"I was right out of college," Fitzer remembers, "and I walked into an enormous backlog of work. It was like, ‘Here's 10 master-planned communities with 2,000 homes each. We need ordinances, so have at it!' So I started writing ordinances. Lots and lots of ordinances. I got really good at writing ordinances."

A year after Buss left Maricopa for Gila Bend, he lured Fitzer away as well. Fitzer was happy to leave. "I liked the idea of coming into a brand-new community, or a community that's been very small for years, and trying, on different terms, to give it a jumpstart," he says, snapping his fingers. "When I started looking at it -- the transportation infrastructure, the airport, the solar industry starting up -- I thought, you know what? We can do something better. With my affinity for writing ordinances, I came up with an ordinance."

The Solar Field Overlay Zone, or SFOZ, marks an area that has been deemed appropriate for solar development, but is not reserved for it. "(The SFOZ) just sits on top of the zoning that was already there," Fitzer says. "If the land was previously zoned residential and the solar development doesn't work out, another developer can still build houses on that land."

"Everyone who's developed here since Rick and Eric came in loves them," Smith says. And other communities have started to mimic their model. Last summer, Fitzer met with government officials in Boulder City, Nev., where a similar renewable energy hub is in progress. He's been helping the town manager of nearby Buckeye, Ariz., Stephen Cleveland, develop a renewable energy plan. "Stephen has some solar ambitions as well," Fitzer says. "He's looking at ways to streamline permitting."

"We're not competitive with other cities," Buss says. "When you stop trying to hoard your own food, you realize that if everyone puts their food together, you all have a lot more food. That's part of sustainability for us."

"The SFOZ has worked out so well for us," Fitzer says. "So now we're looking at what else we can streamline. How can we renew and regenerate this community –– create a boom? How can we make Gila Bend the place you go to build your green business?"

One way, he imagines, is to spread the word that if you come to Gila Bend, your business can be solar-powered. "We're starting to market our green electrons to companies that are very concerned about their ‘triple bottom line,' " Fitzer tells me, invoking a calculus that sustainability expert John Elkington developed in the early 1990s to rank human satisfaction and planetary ethics on the same scale as profit. Companies including FedEx and New Belgium Brewing have adopted Elkington's "three Ps" -- people, planet and profit -- and Buss and Fitzer include those principles in proposals to regional economic development partnerships. They also tout the 315 megawatts of solar power they hope to have on the grid by 2014.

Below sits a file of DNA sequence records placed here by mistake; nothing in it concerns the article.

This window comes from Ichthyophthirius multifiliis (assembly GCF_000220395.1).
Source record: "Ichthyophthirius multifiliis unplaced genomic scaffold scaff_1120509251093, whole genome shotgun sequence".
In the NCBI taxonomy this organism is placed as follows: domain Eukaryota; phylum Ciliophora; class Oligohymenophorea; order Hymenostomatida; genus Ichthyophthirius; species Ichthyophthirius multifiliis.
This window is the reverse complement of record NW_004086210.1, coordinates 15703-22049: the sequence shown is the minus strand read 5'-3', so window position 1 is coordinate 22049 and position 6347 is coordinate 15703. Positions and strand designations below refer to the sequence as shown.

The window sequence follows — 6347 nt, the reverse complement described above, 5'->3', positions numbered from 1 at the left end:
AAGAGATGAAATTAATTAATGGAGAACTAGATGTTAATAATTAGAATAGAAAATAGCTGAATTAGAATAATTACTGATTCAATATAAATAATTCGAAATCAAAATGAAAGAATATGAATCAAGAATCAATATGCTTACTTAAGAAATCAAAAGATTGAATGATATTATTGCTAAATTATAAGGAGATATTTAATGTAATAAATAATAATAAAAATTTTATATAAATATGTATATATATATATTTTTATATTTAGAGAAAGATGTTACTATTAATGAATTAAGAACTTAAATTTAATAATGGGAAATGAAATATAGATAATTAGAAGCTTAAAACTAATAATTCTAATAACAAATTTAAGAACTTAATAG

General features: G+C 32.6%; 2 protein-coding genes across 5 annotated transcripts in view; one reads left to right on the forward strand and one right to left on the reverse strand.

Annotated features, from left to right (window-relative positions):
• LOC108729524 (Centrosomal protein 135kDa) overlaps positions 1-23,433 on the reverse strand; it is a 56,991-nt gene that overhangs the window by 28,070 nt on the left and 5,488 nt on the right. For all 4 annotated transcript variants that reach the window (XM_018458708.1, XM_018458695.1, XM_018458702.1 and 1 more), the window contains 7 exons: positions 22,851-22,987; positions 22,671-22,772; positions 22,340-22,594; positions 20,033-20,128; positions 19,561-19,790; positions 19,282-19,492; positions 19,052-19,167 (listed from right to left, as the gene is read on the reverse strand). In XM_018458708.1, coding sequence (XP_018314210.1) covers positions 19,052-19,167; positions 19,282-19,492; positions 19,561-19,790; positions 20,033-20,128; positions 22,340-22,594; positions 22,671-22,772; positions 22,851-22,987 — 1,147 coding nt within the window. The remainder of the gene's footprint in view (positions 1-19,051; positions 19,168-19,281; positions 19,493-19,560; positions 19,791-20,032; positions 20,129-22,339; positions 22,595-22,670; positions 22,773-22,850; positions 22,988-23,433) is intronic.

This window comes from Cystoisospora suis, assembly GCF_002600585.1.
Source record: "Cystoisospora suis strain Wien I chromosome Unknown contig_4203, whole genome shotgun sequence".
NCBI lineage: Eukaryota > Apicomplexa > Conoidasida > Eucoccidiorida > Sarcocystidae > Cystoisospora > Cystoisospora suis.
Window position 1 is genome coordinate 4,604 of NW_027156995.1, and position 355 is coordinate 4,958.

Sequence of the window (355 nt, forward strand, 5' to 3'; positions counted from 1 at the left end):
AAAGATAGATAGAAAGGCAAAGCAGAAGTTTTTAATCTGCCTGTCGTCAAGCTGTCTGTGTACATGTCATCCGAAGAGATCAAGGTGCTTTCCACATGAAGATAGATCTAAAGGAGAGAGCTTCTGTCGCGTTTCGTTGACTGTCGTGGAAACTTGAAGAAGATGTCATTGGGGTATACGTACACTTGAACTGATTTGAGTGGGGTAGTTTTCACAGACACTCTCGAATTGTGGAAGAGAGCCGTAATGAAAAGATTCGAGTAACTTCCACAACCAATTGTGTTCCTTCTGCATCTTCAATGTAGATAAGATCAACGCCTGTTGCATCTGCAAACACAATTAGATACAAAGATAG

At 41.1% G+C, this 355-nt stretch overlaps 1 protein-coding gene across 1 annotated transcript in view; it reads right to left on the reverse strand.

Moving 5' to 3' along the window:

ASU's Dirks himself acknowledges that this approach is brand-new -- and untested. But with Gila Bend's solar assets, he says, "Rick and Eric are well positioned to try it." And he likes how they've gone about it so far. "On one hand, they're thinking about how to make their community an attractive place for investors to come. But they're aware they're committing large pieces of land, and that has consequences." Triple-bottom-line company executives have to be sure the town management has addressed those land-use concerns responsibly. The Solar Field Overlay Zone has been key to that.

"They've made (solar development) a straightforward process," Dirks says, "and they're doing a very professional job."

In order for Buss and Fitzer's dreams to come true, one important thing has to happen: The demand for green electrons produced here has to go up. That means that either the Arizona Corporation Commission, an elected body of five officials, needs to raise the state's renewable energy portfolio standard, mandating that a higher percentage of renewable energy figures into each state utility's mix. Or else California has to start buying up a whole lot more power from its neighbor (see sidebar, page 18). Preferably both.

Arizona's renewable energy portfolio standard was set in 2008 at 15 percent by 2025 under a decidedly pro-solar commissioner, Kristin Mayes. That's low compared with other states -- California requires 33 percent by 2020, Colorado, 30 percent by 2020 -- but barring a sharp detour from Arizona's march to become the most regressive state in the nation, no one will raise it. Republicans in the state Legislature have even tried to roll back the standard in imaginative ways. In 2010, State Rep. Debbie Lesko from the Phoenix suburb of Glendale proposed folding nuclear into the renewable energy mix; that would mean that, with its three-gigawatt Palo Verde Nuclear Plant, the state was already far past meeting its goals. Gov. Jan Brewer diplomatically strong-armed her into dropping the initiative, fearing that it would scare away foreign investors. (Abengoa, for example, will pay Arizona close to $400 million in taxes over Solana's 30-year life.)